Any option for fall 2020 presents complexities, and must be evaluated against a host of unknowns about the course of the pandemic, the availability of testing, our capacity to manage new outbreaks, and myriad other factors essential to determining the viability and sustainability of a course of action. The range of alternatives we will need to consider, because the pandemic will not be behind us, includes some degree of remote instruction. If we decide to pursue a remote experience in the fall, we will approach it differently than was possible in the quick transition to remote instruction that occurred this spring, using the next four months to reimagine the Harvard experience for students, both in and beyond the curriculum, and to provide an entirely different level of support to faculty and teaching fellows. In many ways, this option would constitute the heaviest lift for our community and for it to be viable, focused and deliberate work must begin immediately. 

I have asked Dean Chris Stubbs and Registrar Mike Burke to spearhead the FAS planning work, and I am grateful for their leadership and for the principled, epidemiologically-informed approach they are taking. Faculty input will be essential to our planning, and the Academic Divisions and SEAS already are convening conversations with departments. Additionally, we will appoint a number of working groups of faculty and staff to examine particular issues related to fall 2020, including the curriculum, scheduling, facilities modifications, and testing and contact tracing. Mechanisms for graduate and undergraduate student input are also being developed, and some discussions with student advisory groups have begun. We also have established an email address (FASscenarioplanning@fas.harvard.edu) where you can share your ideas and perspectives. As the planning work unfolds, we will keep you informed of the progress. We expect to reach a decision about fall 2020 no later than July.

Planning for fall 2020 is a difficult task, and it comes at a moment when we have already devoted enormous energy to making the spring semester as successful as possible. As we ready ourselves for this longer road, I have been heartened by my conversations with so many of you. Your commitment to teach and learn from our undergraduates and to develop our graduate students as the next generation of academic leaders is easy to see, and it is the critical resource we draw on now. Our collective knowledge, ingenuity, and experience will be necessary as we try to see around corners and develop effective strategies for pursuing our teaching and research activities under new assumptions and constraints.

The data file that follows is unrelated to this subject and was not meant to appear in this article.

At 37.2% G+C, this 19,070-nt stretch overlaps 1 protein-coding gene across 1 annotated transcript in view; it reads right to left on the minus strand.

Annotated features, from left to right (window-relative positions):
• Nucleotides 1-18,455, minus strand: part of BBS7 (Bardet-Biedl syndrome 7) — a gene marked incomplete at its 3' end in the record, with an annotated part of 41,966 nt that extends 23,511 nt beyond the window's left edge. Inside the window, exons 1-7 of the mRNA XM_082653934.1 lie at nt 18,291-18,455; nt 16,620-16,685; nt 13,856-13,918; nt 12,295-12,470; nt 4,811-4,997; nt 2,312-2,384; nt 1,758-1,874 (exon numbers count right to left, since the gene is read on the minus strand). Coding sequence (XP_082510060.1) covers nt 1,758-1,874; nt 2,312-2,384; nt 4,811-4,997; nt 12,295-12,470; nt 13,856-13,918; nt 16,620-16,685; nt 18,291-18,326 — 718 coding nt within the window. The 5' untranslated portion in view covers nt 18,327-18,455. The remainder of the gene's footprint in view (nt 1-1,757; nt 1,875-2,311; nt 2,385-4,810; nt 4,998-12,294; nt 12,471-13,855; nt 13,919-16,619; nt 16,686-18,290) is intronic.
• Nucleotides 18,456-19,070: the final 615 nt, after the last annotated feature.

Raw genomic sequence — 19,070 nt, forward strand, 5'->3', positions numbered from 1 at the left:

We cannot predict now the outcome of our planning efforts, but what is certain is our commitment to offering an excellent Harvard learning experience. We will not move forward with a program, whether remote or in-person, that does not meet that bar. We also recognize that this is our students’ moment in history, and we have an obligation and opportunity to help them lean into it. The world around us has changed fundamentally, and our students need Harvard and a Harvard education now more than ever to develop as thinkers, leaders, and agents of change. We will bring that sense of purpose to our planning work. 

For the newest members of our community, our admitted students, whose Harvard stories have yet to begin, the uncertainties of the current moment may be particularly hard to bear. Many are already mourning the loss of a traditional high school graduation and other rites of passage, and now they face the prospect of a first-year experience unlike any other in Harvard’s history. While this is not the beginning they imagined, it is nonetheless the start of an intellectual journey too important to delay. We hope they choose to join us. We are eager to have them here. 

The Faculty of Arts and Sciences is a residential academic community. This is fundamental to our identity, as well as a source of pride and inspiration. Even as we aspire to be together again as soon as possible, our resilience through this crisis will depend on a successful transition to a safety-conscious, remote-ready institution for the long term. That is the work that must begin now, and I am committed to our collective success in that endeavor. Thank you for your patience and partnership, your seriousness of purpose, and your care for our students and your colleagues as we continue this journey together, one week at a time.